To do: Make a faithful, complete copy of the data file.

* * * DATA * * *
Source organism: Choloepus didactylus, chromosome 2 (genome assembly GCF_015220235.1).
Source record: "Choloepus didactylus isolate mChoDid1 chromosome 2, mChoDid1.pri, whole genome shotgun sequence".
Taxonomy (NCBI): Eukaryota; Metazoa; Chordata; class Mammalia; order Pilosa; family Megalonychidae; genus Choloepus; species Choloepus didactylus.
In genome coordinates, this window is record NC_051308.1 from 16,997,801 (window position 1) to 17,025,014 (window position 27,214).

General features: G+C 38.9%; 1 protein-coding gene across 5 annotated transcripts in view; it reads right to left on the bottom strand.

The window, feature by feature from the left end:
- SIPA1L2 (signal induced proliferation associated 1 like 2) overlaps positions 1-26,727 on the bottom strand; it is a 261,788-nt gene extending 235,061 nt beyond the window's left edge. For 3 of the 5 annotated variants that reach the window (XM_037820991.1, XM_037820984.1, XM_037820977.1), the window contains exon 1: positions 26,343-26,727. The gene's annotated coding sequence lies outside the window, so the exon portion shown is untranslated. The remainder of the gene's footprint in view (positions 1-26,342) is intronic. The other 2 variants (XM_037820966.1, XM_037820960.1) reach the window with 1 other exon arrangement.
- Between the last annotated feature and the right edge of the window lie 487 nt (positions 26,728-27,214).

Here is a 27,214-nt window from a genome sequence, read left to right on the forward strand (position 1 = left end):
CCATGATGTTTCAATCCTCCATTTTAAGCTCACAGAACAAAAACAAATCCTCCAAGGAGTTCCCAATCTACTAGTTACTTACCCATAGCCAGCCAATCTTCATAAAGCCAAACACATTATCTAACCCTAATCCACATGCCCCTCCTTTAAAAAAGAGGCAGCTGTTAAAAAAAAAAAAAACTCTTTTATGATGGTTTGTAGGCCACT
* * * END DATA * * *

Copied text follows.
Source organism: Choloepus didactylus, chromosome 2 (genome assembly GCF_015220235.1).
Source record: "Choloepus didactylus isolate mChoDid1 chromosome 2, mChoDid1.pri, whole genome shotgun sequence".
Taxonomy (NCBI): Eukaryota; Metazoa; Chordata; class Mammalia; order Pilosa; family Megalonychidae; genus Choloepus; species Choloepus didactylus.
In genome coordinates, this window is record NC_051308.1 from 16,997,801 (window position 1) to 17,025,014 (window position 27,214).

General features: G+C 38.9%; 1 protein-coding gene across 5 annotated transcripts in view; it reads right to left on the bottom strand.

The window, feature by feature from the left end:
- SIPA1L2 (signal induced proliferation associated 1 like 2) overlaps positions 1-26,727 on the bottom strand; it is a 261,788-nt gene extending 235,061 nt beyond the window's left edge. For 3 of the 5 annotated variants that reach the window (XM_037820991.1, XM_037820984.1, XM_037820977.1), the window contains exon 1: positions 26,343-26,727. The gene's annotated coding sequence lies outside the window, so the exon portion shown is untranslated. The remainder of the gene's footprint in view (positions 1-26,342) is intronic. The other 2 variants (XM_037820966.1, XM_037820960.1) reach the window with 1 other exon arrangement.
- Between the last annotated feature and the right edge of the window lie 487 nt (positions 26,728-27,214).

Here is a 27,214-nt window from a genome sequence, read left to right on the forward strand (position 1 = left end):
CCATGATGTTTCAATCCTCCATTTTAAGCTCACAGAACAAAAACAAATCCTCCAAGGAGTTCCCAATCTACTAGTTACTTACCCATAGCCAGCCAATCTTCATAAAGCCAAACACATTATCTAACCCTAATCCACATGCCCCTCCTTTAAAAAAGAGGCAGCTGTTAAAAAAAAAAAAAACTCTTTTATGATGGTTTGTAGGCCACT